Photo: Shanti Loiselle
Several male characters are interpreted by women, including the character of the little Prince which is played with assurance by Elizabeth Smith.
On a décor with white, which leaves you guessing at the same time the wings of an airplane and the dunes of the desert, the device of the airman who are experiencing problems — represented by a paper airplane — crashed in a roar mixing music and cries of pain. The driver, distraught, is now the face of a small blond boy dressed in an iconic green costume and a scarf with yellow in it. After the customary introductions, the famous “draw me a sheep” begins the interaction between these two legendary characters.
It is in the park The Fountain full of families that The Trailer has opened its 66th season on June 26 with Asteroid B-612, an adaptation of the Little Prince by Antoine de St-Exupéry. Respectful of the classic text, the author Eric Christmas resumes and a few sentences compelling and keeps the tone both candid and philosophical of the original work. To take some liberties, Christmas slightly changes the characters encountered by the young prince. The king becomes a queen (Helene Durocher), whose arrival is announced by the sound of trumpets, the conceited man becomes a conceited young girl (Simone Latour Bellavance) who exclaims and rejoices to learn that she can cheer herself. The parity between men and women seems to be here recovered since the work published 75 years ago.
The little Prince is a girl
All the more that several male characters are interpreted by women, including the character of the little Prince which is played with assurance by Elizabeth Smith. The meetings are paraded and between the lamplighter (also played by Hélène Durocher), business man (Philippe Robidoux), the vain, the queen, the flower, the fox, and of course the aviator, played with aplomb by Stephen Lou, all graduates of the Conservatoire d’art dramatique de Montréal and Interpretation of the national theatre School of Canada.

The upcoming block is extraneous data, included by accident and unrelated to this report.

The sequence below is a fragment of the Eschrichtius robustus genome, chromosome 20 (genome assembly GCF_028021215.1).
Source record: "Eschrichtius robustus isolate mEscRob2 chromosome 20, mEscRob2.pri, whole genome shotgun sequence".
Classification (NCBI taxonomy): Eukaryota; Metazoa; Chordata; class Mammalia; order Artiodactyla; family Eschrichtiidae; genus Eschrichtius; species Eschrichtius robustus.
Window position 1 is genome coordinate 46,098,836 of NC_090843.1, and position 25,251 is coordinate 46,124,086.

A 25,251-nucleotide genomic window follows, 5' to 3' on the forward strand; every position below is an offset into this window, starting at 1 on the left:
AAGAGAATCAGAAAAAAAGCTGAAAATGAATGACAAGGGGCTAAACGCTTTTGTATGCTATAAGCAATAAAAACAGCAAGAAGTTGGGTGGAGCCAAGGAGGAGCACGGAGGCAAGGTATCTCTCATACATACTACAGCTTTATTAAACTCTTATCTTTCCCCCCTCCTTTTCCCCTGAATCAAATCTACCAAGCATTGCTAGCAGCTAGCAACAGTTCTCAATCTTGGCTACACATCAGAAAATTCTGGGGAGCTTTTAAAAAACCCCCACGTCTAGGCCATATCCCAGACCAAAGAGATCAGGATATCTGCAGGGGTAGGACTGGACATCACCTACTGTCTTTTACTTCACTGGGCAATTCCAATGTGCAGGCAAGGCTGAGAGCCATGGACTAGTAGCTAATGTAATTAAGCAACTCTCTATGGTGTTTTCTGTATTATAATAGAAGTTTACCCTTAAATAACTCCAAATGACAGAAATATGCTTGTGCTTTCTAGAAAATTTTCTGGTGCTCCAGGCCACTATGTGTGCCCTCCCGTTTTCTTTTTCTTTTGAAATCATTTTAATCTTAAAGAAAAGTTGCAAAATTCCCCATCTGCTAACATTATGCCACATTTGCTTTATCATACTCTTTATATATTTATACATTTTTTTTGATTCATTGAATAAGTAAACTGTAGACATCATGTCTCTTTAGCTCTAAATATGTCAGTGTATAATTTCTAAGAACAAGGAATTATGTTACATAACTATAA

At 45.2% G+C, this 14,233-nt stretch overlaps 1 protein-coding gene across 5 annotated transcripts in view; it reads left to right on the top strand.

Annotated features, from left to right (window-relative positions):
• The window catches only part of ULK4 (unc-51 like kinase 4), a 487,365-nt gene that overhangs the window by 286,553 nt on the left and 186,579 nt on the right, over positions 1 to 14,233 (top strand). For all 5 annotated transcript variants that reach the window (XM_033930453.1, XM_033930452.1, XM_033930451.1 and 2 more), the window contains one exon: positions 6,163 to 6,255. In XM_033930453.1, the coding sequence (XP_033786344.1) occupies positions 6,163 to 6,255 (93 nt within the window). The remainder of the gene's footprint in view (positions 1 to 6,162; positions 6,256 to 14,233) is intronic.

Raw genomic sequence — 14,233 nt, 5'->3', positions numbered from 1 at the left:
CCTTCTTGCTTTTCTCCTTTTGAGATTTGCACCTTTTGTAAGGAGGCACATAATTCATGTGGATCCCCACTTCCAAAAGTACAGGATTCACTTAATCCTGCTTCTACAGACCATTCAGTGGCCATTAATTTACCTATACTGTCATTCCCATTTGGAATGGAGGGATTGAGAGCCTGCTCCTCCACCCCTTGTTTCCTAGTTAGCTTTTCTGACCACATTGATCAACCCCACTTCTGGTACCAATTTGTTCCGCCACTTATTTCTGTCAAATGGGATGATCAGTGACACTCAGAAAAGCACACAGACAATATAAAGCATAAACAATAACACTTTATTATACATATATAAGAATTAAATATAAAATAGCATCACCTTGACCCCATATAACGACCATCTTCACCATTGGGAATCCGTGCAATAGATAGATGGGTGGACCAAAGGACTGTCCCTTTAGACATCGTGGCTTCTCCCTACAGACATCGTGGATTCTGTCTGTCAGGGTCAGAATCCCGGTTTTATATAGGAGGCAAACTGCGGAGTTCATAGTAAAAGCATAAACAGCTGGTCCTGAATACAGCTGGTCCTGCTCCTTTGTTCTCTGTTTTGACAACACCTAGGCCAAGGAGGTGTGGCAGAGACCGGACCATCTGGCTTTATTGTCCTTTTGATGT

Interspersed with music, used to punctuate changes of tables, as to announce the arrival of new characters, the mise en scène de Jean-Simon Traversy — co-artistic director at théâtre Duceppe, who signed for a second year in a row the mise en scene of The Trailer — is invoice very sober. This simplicity has first for effect to leave room for the text of the author and the characters who wear it. The lack of technical effects and extravagant visual prompt as well to listen to what it tells us, to lend an ear, to capture all the poetry and the riches that come from it.
However, this formula has unfortunately, the large defect of his quality. No glare, visual or sound particular, it keeps difficult to the attention of the viewer — especially the one that was installed away from the scene. In fact, presented as well in the open air, the text and the depth of the subject get lost in the many distractions that provides such an environment. Between strollers, a family picnic and vagrancy of children coming and going, the show becomes more of an excuse to meet friends, to dinner with your family an introduction to the text of St-Exupéry. And so, the poetry is lost in the rapid pace of the tables, mixes with the hubbub of the park, which takes over on the show, the latter becoming eventually a decoration in the decoration.
If the idea of getting to know the classic to a new generation is laudable that the adaptation of the text is rigorous and well conducted, the formula, however, remains questionable. You can cheer on the team in The Trailer that plays audacity in presenting such a wealth of philosophical in the heart of the city. But certainly this piece is strong and sensitive, would hear better as a whole in an intimate venue.
A version précécente attributed this text to Mary Labrecque. The author is rather Marie Fradette.
Text : Eric Christmas; directed by : Jean-Simon Traversy; performers : Helen Durocher, Simone Latour Bellavance, Stephen Lou, Philippe Robidoux and Elizabeth Smith. A production of Théâtre La Roulotte, as presented in the parks of the city of Montreal until August 17.